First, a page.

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Solar grant allows Summit Advocates to reallocate utility funds to legal assistance

New solar panels installed at the Summit Advocates for Victims of Assault offices and shelter should provide the organization with more financial flexibility.
Photo from Claudia King

A recent grant awarded to Summit Advocates for Victims of Assault allowed the organization to install new solar panels on its facilities and will provide the group with more financial flexibility moving forward to better support victims of domestic violence and sexual assault in the community.

“We spend about $4,000 a year on our energy bill because we’ve got the offices here, the shelter which is now 14 beds, as well as the transitional housing unit on-site,” said Lesley Mumford, executive director of Summit Advocates. “Our energy bill in the winter months can be pretty steep. And if we were to eliminate that expense or get close to that net-zero, we’re looking at putting 20% of our utility budget back into our general fund. Every dollar that we direct from our utility bill is a dollar we can direct toward people.”

Summit Advocates is a local organization that provides advocacy for victims of domestic violence and sexual assault through support groups, financial help with basic needs, transitional housing, legal assistance, safe sheltering and more.



Mumford said she’s been working to make the group’s facilities more energy efficient to reduce utility costs since she took over the role in July 2018. A number of improvements already had been made thanks to Northwest Colorado Council of Governments, which came in as part of its Weatherization Assistance Program to perform an energy audit, provide insulation and install new lighting. But the group decided more could be done to support the Summit nonprofit.

“They had a huge electric bill every month, so we wanted to do more,” said Doug Jones, director of the council’s energy program. “So we contacted the Colorado Energy Office, and we told them of this great project and proposed to put a nice solar array on their roof to help them with their monthly electric bill.”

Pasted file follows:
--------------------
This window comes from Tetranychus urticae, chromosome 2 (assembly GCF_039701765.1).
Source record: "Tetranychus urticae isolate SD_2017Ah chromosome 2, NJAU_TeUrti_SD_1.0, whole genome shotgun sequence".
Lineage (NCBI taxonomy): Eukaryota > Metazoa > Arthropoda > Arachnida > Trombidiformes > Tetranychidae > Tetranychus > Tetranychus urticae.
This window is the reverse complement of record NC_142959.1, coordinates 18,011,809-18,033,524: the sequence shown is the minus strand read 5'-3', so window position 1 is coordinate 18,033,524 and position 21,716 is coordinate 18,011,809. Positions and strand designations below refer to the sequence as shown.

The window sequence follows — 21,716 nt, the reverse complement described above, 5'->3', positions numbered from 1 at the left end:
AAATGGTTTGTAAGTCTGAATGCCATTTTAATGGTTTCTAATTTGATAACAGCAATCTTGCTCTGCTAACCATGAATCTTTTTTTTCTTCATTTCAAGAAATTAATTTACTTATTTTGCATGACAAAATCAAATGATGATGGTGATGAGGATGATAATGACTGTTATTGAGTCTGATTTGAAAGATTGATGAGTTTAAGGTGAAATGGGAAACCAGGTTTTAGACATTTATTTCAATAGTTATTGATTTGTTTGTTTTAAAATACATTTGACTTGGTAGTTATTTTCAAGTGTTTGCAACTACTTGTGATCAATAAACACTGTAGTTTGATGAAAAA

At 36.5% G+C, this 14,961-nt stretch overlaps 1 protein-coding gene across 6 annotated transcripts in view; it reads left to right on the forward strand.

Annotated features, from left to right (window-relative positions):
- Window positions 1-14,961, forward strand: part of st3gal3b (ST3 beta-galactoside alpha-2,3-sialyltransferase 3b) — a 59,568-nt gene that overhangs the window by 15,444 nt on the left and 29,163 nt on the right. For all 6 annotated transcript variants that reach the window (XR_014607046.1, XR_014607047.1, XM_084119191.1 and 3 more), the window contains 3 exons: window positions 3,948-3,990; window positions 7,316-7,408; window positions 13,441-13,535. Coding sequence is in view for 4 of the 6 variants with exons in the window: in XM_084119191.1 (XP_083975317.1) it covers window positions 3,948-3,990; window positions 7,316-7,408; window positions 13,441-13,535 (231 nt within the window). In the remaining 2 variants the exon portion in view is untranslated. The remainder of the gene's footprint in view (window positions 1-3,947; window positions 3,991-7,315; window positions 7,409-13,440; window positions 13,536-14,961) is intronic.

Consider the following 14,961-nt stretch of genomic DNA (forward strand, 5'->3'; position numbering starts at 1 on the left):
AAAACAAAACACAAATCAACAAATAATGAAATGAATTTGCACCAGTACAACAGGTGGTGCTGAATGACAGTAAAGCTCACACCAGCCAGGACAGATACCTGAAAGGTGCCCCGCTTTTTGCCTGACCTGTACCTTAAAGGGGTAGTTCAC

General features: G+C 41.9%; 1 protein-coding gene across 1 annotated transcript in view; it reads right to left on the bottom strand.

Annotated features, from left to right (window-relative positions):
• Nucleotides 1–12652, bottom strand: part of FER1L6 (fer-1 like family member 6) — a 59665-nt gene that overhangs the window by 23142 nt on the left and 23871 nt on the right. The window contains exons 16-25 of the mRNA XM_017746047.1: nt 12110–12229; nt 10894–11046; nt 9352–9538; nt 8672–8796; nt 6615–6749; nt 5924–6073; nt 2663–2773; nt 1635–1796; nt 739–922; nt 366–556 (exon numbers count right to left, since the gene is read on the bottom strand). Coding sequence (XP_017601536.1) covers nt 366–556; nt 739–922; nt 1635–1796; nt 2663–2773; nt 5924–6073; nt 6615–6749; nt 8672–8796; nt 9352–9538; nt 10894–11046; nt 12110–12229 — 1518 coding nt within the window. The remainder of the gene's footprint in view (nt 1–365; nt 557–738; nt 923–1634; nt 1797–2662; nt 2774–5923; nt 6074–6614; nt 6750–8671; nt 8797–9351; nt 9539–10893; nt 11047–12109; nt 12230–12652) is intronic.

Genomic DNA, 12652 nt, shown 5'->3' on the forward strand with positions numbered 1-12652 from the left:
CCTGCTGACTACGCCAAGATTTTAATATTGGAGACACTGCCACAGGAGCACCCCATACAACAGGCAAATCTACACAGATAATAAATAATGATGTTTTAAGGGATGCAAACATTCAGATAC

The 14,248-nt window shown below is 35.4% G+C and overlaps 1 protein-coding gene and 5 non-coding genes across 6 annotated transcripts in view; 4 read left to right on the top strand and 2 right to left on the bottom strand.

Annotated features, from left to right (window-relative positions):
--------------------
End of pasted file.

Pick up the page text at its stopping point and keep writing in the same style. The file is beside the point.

The energy office supplied funding for the project, which ultimately included a 9.76 kilowatt system valued at more than $22,000, according to Jones. Jones also lauded Active Energies Solar out of Vail, which he said offered an “unheard of” price to be a part of the project.

“It’s a wonderful story about entities coming together to help this great program in Advocates for Victims of Assault,” Jones said.

Mumford said Summit Advocates’ operating budget is slim and doesn’t allow for frills. The savings from energy costs will make an immediate impact and likely will go toward supporting the group’s legal assistance program, which helps clients pay for expenses related to divorce proceedings, protection orders and more. Mumford noted that it is one of the organization’s highest-demand programs but said there’s very little grant funding available for that type of work.

While the money will make a difference now, Mumford emphasized that the solar installations also would help provide financial stability for the organization into the future.

“This is something that will be on-site for this organization for many years to come,” Mumford said. “Long after I’m here, the following staff members won’t have to worry about how they’re going to fund that utility bill every year. This is a legacy project. It changes the way that we look at our general operating budget with a very significant expense line. I’m just thrilled to see this come together. It allows us to be more flexible with the money we have, be more efficient.”

Coping with COVID-19

Despite some changes at the height of the pandemic, Summit Advocates continues to offer its services to community members. While there was an initial surge in demand as some residents were forced to stay home in unsafe situations, things have started to plateau.

“It’s leveled off, but it hasn’t really declined at this point,” said Claudia King, development director for Summit Advocates. “We’re still seeing a dramatic need.”

King noted that capacity at the organization’s shelter continues to be limited given ongoing public health restrictions. The shelter has 14 beds but only five bedrooms, meaning only five households are able to use the shelter at once. King noted that there are community partners helping to provide hotel rooms when extra space is needed.

“We’re definitely still seeing that increased need,” King said. “It’s great that we’re here; it’s great that people are still reaching out to us. We finished up last year serving the equivalent of about one in 60 Summit County residents. When you think about it in that manner, it’s a pretty staggering number.”

The Northwest Colorado Council of Governments also has stepped up operations in light of the pandemic. The council provides free energy audits and energy-saving upgrades to low-income households across 13 counties in northwest Colorado, including Summit.

“We help them save energy and live in a safe home,” Jones said. “Right now, if you have been impacted by the pandemic, it only takes one month of low income to qualify for our program.”

For more information on the Weatherization Assistance Program, call 800-332-3669. Community members in need can contact the Summit Advocates 24/7 crisis line at 970-668-3906. Summit Advocates also can be reached at info@summitadvocates.org or SummitAdvocates.org.

 


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